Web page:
Naval Support Activity Bethesda
Number of Deployments:
Number of PCS's:
Share your military spouse story:
Nine years ago, as a single mom finishing nursing school with a baby with a kidney disease, I met my sailor. A whirlwind romance and one mom, who was convinced he was the "man God had shown her", had us married within six months of meeting one another. A PCS to San Diego and a couple of fights driving coast to coast, I felt like I became a real life military spouse in the grit of it all. I quickly learned "home is where the Navy sends us", as we were sent cross country and up and down the coast a few times. The one constant in each move was my spouse and the adventure loving a sailor assured me. I am keen on adapting, finding the silver lining, and creating life long friendships wherever I go that sustain me no matter what curveball the Navy throws our way. I am a nurse, mom, and wife with emphasis on the mom and wife as of late because life threw us the curveball of a lifetime on Christmas Eve 2018. While my husband was away at Rescue Swimmer School and, thank goodness, home for holiday leave, our two year old was diagnosed with a tumor in his brainstem. In one day, our world was shaken and our lives forever changed. Thankfully, military spouses are cut from a special cloth and are resilient. Thankfully developing community paid off big time as a community of 20 girls spanning from 7 different states converged on DC to save my family they love so dearly. A year later, we are living the dream, as I like to say, experiencing DC through the awe of our children with a newfound thankfulness for each day. Our children are seeing strength, tenacity, and the love of others through my advocacy for both children with brain tumors and my advocacy for safe military housing. Our family's journey is not over yet. With my husband's hopes of being a career service member, I have another decade of being apart of the military spouse community I so greatly admire and respect. If I've learned anything in my 9 years of being a military spouse, I've learned we are stronger together.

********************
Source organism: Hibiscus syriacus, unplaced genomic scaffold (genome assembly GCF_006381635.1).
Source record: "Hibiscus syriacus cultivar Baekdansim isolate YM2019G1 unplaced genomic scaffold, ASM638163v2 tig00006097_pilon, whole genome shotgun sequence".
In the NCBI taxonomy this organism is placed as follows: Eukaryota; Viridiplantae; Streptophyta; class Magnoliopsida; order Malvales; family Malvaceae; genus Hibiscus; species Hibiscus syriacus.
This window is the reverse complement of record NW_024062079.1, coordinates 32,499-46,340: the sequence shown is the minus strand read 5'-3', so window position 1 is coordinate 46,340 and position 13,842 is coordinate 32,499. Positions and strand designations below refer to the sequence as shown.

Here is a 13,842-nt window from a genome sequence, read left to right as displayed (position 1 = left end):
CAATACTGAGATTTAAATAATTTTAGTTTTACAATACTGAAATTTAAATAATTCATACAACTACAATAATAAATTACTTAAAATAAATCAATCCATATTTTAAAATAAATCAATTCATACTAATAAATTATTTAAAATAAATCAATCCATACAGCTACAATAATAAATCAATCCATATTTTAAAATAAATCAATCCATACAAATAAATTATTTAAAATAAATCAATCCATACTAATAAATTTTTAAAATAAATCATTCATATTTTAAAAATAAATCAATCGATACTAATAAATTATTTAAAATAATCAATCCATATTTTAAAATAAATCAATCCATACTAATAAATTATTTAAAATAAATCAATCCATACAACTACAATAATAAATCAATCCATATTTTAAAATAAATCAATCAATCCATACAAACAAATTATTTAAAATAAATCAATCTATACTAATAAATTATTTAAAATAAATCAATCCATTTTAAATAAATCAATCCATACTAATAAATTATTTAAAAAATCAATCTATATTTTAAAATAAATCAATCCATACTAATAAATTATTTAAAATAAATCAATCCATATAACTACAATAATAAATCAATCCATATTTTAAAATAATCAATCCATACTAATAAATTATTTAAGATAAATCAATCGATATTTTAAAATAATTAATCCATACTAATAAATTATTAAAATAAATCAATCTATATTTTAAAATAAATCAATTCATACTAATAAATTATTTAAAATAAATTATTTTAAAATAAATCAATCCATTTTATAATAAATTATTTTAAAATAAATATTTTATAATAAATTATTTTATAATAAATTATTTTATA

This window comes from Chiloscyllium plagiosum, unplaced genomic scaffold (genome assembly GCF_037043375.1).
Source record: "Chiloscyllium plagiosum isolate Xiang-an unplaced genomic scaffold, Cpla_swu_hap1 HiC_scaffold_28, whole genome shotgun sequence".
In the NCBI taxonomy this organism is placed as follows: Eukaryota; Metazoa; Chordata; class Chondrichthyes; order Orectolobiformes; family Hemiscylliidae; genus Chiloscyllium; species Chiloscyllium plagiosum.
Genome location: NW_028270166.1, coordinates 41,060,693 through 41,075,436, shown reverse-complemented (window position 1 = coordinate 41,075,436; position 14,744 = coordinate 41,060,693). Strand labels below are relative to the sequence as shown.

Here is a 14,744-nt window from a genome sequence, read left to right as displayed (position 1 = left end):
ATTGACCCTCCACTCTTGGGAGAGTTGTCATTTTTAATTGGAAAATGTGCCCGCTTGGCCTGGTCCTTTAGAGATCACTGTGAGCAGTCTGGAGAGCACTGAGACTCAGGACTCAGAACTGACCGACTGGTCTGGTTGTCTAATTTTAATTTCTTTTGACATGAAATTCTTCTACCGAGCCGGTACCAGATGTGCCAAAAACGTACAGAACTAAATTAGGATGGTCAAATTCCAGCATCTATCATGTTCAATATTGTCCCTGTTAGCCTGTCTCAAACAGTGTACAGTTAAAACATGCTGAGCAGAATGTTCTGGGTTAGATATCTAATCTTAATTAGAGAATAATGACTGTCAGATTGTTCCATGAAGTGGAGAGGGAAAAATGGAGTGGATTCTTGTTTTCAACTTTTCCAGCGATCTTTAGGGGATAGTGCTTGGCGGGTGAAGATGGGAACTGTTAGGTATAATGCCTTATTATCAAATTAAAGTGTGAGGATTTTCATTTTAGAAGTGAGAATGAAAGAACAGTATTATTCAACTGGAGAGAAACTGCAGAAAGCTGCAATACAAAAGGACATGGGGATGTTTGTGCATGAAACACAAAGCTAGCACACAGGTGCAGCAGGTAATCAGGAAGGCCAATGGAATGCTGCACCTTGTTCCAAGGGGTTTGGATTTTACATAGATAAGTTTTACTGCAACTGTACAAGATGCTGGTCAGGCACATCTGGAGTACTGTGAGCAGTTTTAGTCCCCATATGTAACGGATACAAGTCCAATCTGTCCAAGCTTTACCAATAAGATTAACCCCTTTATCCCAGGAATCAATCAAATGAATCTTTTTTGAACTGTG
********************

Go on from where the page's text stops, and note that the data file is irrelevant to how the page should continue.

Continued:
Describe your involvement in the military community:
I believe in community. I believe every one needs someone to support them and we cannot do life alone. I believe, when times get hard, friends, spouses, support systems don't make the hard softer but make YOU stronger. For these reasons, in every duty station, I have participated in creating a community of spouses. From weekly mom and baby play dates in Charleston, when I so desperately needed moms to raise my kids alongside, to being the Ombudsman and champion for those spouses myself to weekly Monday night craft nights in DC to weekly community Bachelor viewing parties in SD. I have been welcoming, kind, supportive, and THERE for fellow spouses. In addition to creating spouse groups, I have become deeply involved in the Military housing crisis- participating in focus groups, becoming a board member of a local advocacy group, going in to the homes of concerned residents to calm their fears and support their needs.
Share an example of your leadership experience within the military community:
I've participated in the Village Representative program, became a Displaced Resident Liaison, and am a Navy Ombudsman. I was approached to be a community representative when the military housing crisis broke in February. I declined then because our two-year old had brain surgery in January and was starting a year and a half of chemo. When mold affected our family's entire home, displacing us for an entire summer, I realized the problem in our community was real and saw how deep it ran. I created - with housing's blessing - the Displaced Resident Liaison. I've raised donations for three homes lost to house fires, outfitting just short of each entire home with community donations. With the help of local churches and veteran's organizations, I was able to provide displaced families a weekly pizza night, monthly dinner, convection ovens, and even Christmas trees. Through the holidays I organized a Trunk-or-Treat, Thanksgiving, and Christmas Eve dinner, complete with Santa and presents.
Describe how you support your community:
In addition to being inclusive to creating community on Navy bases as well as Joint Bases, such as Fort Belvoir, where we currently are, I strive to be inclusive of all branches. In Charleston, we developed a mom group, which hosted at least weekly play dates, that spanned across the city and encompassed both local Navy and Air Force bases. In DC, we developed a base wide advocacy group that spans across the services, the ranks, and the needs of the community. While my initial focus was strictly displaced residents and their immediate needs, collection of goods, information, and events has spanned across Active Duty, Reservist on orders, and National Guard spouses. I have participated in community events that have encompassed all of our local spouses and
What platform do you advocate for? Why?
In my personal life, I advocate for and have created a non-profit organization surrounding brain tumors and emotional support for families. Rhett's diagnosis has rocked my family's entire world, changing the trajectory of my husband's naval career. 13 children are diagnosed every day with a brain tumor and our family's fight is no different, except we are surrounded by a huge military community who loves and supports us. Professionally, this year, I have stepped on to the advocacy platform for safe military housing. Having personally lived in a home that was less than desirable and then helping over 100 families on Fort Belvoir alone, I have realized the need for safe homes and empowered military residents. I realize the plight of the Department of Defense, having to both manage the safety of an entire nation and the safety of their service members homes. Spouses are an integral part of bridging the divide.